The sheer difference between human cultures across the globe speaks to our adaptability. We are the only animals to live on all continents and across all climates. There even seems to be a neuroscientific reason for our flexibility as a species. The most frontal parts of our brain (the prefrontal cortex), and arguably the parts that make us uniquely human, are mostly shaped after birth and well into the teenage years. This means environmental factors such as parenting, education, and social interactions have a bigger influence on the frontal cortex than genes. If the part of the brain that is most unique to humans receives most of its inputs from societal factors, it seems only reasonable to assume we, above all animals, are uniquely shaped by culture. Does our cortex development free us from genetic determinism? Let’s try to answer this question by looking at recent evidence from different cultures, babies, our brains, and evolution.
Modern anthropology found similar habits and behaviors across all cultures. No known human society flourishes by telling its members to find a cave to isolate in and avoid other people (like scorpions might). Similarly, all human societies have some forms of abstractions and language, rituals for the dead, rules for food consumption and sexual relationships, murder, aggression, and warfare. While there is an overwhelming number of distinctive human societies, they are not infinitely different or random. And why would they be?
Even in newborn babies, we can already see certain universal biases and behaviors. Young babies have a bias for animated, moving objects, and human faces. Clever experiments reveal a rudimentary theory of mind, perceiving, and predicting other people’s intentions. This seems to be happening automatically if given the chance and becomes most obvious when this framework is not functioning fully, as in autism spectrum disorder. Humans, it seems, are innately drawn to other people and we are constantly trying to figure each other out. Something in our brains nudges us towards focusing on and perceiving other people as actors in the world with intentions of their own.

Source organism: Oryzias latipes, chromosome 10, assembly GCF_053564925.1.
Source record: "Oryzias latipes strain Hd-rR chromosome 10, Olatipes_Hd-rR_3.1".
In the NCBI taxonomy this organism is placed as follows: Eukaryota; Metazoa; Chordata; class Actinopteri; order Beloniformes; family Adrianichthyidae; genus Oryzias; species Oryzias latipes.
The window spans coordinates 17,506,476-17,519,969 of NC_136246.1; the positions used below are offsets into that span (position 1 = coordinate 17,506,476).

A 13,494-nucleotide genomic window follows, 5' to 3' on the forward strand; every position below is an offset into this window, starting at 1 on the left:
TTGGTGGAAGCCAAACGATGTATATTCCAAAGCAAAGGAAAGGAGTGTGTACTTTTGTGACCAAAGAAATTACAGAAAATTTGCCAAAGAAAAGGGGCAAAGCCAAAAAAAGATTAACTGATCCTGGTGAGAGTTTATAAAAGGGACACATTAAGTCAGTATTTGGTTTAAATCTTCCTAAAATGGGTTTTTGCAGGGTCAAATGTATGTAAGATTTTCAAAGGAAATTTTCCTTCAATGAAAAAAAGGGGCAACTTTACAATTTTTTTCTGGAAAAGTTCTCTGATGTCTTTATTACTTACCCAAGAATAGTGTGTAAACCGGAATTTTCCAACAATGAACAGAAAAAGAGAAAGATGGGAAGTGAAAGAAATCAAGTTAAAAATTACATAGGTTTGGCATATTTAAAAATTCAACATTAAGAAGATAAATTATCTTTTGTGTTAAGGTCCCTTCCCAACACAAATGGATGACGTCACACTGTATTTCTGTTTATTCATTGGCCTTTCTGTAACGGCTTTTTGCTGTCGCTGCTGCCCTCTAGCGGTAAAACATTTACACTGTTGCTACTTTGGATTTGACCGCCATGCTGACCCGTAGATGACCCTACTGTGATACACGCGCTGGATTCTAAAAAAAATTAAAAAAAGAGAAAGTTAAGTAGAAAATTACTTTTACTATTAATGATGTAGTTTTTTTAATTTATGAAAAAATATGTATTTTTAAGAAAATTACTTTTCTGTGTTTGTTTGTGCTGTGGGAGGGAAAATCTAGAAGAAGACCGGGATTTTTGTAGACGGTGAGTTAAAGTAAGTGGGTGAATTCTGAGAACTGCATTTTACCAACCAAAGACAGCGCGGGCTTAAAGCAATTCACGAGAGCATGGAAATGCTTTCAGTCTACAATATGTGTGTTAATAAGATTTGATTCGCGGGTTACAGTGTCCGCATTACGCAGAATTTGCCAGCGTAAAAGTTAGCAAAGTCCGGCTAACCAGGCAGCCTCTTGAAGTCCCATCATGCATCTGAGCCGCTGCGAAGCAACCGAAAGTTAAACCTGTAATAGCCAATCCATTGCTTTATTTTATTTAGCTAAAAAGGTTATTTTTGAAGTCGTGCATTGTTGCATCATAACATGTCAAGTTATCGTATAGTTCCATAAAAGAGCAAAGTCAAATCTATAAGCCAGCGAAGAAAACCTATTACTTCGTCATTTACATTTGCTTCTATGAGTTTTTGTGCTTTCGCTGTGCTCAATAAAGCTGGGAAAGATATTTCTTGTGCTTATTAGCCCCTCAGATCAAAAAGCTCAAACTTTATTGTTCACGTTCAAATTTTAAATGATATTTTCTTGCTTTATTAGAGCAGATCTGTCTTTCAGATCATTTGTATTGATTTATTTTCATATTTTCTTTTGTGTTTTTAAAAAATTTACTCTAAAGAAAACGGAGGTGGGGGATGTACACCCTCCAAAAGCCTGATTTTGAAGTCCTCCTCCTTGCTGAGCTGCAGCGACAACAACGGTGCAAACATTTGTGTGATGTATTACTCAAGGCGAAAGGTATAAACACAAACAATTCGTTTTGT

How can our brains be shaped towards a theory of mind if our prefrontal cortex is so plastic and almost exclusively influenced by environmental factors? The brain’s plasticity indeed allows for high degrees of flexibility. But to assume that the entire human brain is limitless in its adaptability to societal influences is wrong. Even within the neocortex (the thin outermost layer at the surface of the brain), certain regions are highly specialized on one particular task from birth. The fusiform face area is such a region. If a baby sustains an injury to this part of the brain it will struggle to recognize faces for the rest of its life. With other parts of the brain (i.e. brainstem, cerebellum) even less malleable than the cortex, it seems that despite an Olympian-level of plasticity, our brain is not a blank slate, awaiting sensory information, to be filled. Prior guidelines seem to exist and these systems must be guided by our genes.
The long, slow-moving arm of evolution seems to have caught up with us. Humans are not living in a kingdom of heaven, floating above the animals and their deterministic instincts. The only honest way of looking at us is to place humans firmly in the lineage of social primates with all their evolutionary baggage. Natural selection, moving at a glacial pace, has shaped our genes, which in turn guide our neurodevelopment. Our brains, extremely adaptive but constrained, govern our emotions, thoughts, and behavior. Human nature does exist.
Does it matter?
Even if human nature exists, why should we care? Modern human society is such a multifaceted, complicated tapestry of cultures and peoples that our evolutionary ancestry hardly matters anymore. We remain the most adaptive and fast-maturing species on the planet. I believe, that by not just begrudgingly accepting our nature, but embracing this new-found understanding of what it means to be human we get the opportunity to improve modern society. We’re all carrying a scorpion on our back. Most of the time we forget about its existence and swim freely in the river but there is no use in pretending it doesn’t exist. Aggression, tribalism, addiction, jealousy, fear; in whatever form it reveals itself to us, we’d be better off using our understanding of what it means to be human to our own advantage.